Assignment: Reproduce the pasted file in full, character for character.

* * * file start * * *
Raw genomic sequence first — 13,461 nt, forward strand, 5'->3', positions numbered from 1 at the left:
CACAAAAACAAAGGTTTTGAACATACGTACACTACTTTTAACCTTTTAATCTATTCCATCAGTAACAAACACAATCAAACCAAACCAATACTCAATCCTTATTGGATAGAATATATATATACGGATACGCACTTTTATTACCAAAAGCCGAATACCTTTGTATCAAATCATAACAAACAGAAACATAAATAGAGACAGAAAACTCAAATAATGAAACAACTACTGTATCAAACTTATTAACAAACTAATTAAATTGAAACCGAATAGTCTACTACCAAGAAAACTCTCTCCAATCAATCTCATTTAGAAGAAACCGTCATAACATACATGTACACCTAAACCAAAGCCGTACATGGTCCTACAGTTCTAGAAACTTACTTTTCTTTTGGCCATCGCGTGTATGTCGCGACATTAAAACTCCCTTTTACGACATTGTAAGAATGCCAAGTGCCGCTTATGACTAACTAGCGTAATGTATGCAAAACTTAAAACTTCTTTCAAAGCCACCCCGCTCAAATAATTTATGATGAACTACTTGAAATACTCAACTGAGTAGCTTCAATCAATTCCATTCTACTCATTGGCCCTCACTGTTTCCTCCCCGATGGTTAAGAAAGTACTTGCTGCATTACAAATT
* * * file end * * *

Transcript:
Raw genomic sequence first — 13,461 nt, forward strand, 5'->3', positions numbered from 1 at the left:
CACAAAAACAAAGGTTTTGAACATACGTACACTACTTTTAACCTTTTAATCTATTCCATCAGTAACAAACACAATCAAACCAAACCAATACTCAATCCTTATTGGATAGAATATATATATACGGATACGCACTTTTATTACCAAAAGCCGAATACCTTTGTATCAAATCATAACAAACAGAAACATAAATAGAGACAGAAAACTCAAATAATGAAACAACTACTGTATCAAACTTATTAACAAACTAATTAAATTGAAACCGAATAGTCTACTACCAAGAAAACTCTCTCCAATCAATCTCATTTAGAAGAAACCGTCATAACATACATGTACACCTAAACCAAAGCCGTACATGGTCCTACAGTTCTAGAAACTTACTTTTCTTTTGGCCATCGCGTGTATGTCGCGACATTAAAACTCCCTTTTACGACATTGTAAGAATGCCAAGTGCCGCTTATGACTAACTAGCGTAATGTATGCAAAACTTAAAACTTCTTTCAAAGCCACCCCGCTCAAATAATTTATGATGAACTACTTGAAATACTCAACTGAGTAGCTTCAATCAATTCCATTCTACTCATTGGCCCTCACTGTTTCCTCCCCGATGGTTAAGAAAGTACTTGCTGCATTACAAATT